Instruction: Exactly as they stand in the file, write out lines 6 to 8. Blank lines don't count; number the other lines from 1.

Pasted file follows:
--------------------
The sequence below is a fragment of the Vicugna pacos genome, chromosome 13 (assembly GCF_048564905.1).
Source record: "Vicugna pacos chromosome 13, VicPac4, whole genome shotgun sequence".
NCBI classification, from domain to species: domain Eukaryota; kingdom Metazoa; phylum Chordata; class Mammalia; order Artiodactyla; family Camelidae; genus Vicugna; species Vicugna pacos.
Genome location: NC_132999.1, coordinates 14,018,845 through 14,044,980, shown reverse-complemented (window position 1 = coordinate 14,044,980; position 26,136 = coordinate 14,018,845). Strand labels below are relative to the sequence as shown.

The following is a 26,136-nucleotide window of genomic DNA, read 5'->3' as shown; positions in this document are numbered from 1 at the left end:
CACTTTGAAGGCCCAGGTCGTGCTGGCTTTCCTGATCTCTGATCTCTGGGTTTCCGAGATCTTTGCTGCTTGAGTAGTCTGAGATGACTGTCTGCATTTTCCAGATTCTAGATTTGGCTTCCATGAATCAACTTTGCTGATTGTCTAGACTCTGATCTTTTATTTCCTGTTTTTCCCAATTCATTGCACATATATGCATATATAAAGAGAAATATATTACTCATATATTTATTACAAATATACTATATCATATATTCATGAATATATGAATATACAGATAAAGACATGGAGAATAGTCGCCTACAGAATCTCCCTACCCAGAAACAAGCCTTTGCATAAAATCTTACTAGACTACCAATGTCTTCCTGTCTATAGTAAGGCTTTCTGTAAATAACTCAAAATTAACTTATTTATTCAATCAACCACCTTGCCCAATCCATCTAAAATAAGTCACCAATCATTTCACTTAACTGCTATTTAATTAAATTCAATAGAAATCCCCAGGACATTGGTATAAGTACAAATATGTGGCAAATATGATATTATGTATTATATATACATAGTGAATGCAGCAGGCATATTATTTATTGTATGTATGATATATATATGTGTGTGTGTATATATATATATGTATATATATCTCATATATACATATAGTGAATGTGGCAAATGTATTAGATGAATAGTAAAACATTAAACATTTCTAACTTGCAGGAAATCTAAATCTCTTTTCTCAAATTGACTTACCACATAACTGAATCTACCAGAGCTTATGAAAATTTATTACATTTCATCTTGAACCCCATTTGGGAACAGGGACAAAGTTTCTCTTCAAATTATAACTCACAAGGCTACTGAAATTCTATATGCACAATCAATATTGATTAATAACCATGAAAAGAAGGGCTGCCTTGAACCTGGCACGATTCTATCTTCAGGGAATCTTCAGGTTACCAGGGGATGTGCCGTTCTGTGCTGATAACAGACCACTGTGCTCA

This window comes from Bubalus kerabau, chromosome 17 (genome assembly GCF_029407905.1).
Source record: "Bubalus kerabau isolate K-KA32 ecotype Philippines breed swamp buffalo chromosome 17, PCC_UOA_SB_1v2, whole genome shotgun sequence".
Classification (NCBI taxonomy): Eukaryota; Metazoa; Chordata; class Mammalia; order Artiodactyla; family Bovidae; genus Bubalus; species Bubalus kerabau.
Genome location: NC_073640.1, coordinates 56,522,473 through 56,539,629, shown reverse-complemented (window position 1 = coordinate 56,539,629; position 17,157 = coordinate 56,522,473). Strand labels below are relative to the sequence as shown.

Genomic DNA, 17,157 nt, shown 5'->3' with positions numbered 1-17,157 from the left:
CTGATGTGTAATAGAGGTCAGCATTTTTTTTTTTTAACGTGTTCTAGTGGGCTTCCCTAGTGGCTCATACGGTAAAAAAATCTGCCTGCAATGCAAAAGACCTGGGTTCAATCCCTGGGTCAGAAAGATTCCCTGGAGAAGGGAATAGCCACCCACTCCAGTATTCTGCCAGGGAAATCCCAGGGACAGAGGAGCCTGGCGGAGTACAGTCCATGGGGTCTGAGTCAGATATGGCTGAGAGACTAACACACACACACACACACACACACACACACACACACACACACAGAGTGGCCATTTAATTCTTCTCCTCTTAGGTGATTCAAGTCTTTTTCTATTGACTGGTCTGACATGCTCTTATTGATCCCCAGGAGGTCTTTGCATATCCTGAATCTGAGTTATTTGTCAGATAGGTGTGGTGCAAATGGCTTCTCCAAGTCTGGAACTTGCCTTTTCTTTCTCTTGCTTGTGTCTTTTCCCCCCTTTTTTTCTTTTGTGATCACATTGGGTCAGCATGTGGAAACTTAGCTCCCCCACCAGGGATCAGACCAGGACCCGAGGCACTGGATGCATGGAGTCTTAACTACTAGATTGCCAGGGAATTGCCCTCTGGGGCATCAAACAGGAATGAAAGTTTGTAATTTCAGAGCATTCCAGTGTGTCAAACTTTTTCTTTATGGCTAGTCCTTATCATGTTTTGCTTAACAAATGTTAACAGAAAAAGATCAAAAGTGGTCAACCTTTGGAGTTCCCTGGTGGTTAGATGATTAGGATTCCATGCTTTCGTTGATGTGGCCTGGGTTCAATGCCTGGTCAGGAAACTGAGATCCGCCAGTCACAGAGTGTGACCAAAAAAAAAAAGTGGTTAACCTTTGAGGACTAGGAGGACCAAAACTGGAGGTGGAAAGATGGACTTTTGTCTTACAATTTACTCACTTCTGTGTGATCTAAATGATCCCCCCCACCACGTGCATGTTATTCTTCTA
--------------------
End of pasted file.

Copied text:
CACTTTGAAGGCCCAGGTCGTGCTGGCTTTCCTGATCTCTGATCTCTGGGTTTCCGAGATCTTTGCTGCTTGAGTAGTCTGAGATGACTGTCTGCATTTTCCAGATTCTAGATTTGGCTTCCATGAATCAACTTTGCTGATTGTCTAGACTCTGATCTTTTATTTCCTGTTTTTCCCAATTCATTGCACATATATGCATATATAAAGAGAAATATATTACTCATATATTTATTACAAATATACTATATCATATATTCATGAATATATGAATATACAGATAAAGACATGGAGAATAGTCGCCTACAGAATCTCCCTACCCAGAAACAAGCCTTTGCATAAAATCTTACTAGACTACCAATGTCTTCCTGTCTATAGTAAGGCTTTCTGTAAATAACTCAAAATTAACTTATTTATTCAATCAACCACCTTGCCCAATCCATCTAAAATAAGTCACCAATCATTTCACTTAACTGCTATTTAATTAAATTCAATAGAAATCCCCAGGACATTGGTATAAGTACAAATATGTGGCAAATATGATATTATGTATTATATATACATAGTGAATGCAGCAGGCATATTATTTATTGTATGTATGATATATATATGTGTGTGTGTATATATATATATGTATATATATCTCATATATACATATAGTGAATGTGGCAAATGTATTAGATGAATAGTAAAACATTAAACATTTCTAACTTGCAGGAAATCTAAATCTCTTTTCTCAAATTGACTTACCACATAACTGAATCTACCAGAGCTTATGAAAATTTATTACATTTCATCTTGAACCCCATTTGGGAACAGGGACAAAGTTTCTCTTCAAATTATAACTCACAAGGCTACTGAAATTCTATATGCACAATCAATATTGATTAATAACCATGAAAAGAAGGGCTGCCTTGAACCTGGCACGATTCTATCTTCAGGGAATCTTCAGGTTACCAGGGGATGTGCCGTTCTGTGCTGATAACAGACCACTGTGCTCA

This window comes from Bubalus kerabau, chromosome 17 (genome assembly GCF_029407905.1).
Source record: "Bubalus kerabau isolate K-KA32 ecotype Philippines breed swamp buffalo chromosome 17, PCC_UOA_SB_1v2, whole genome shotgun sequence".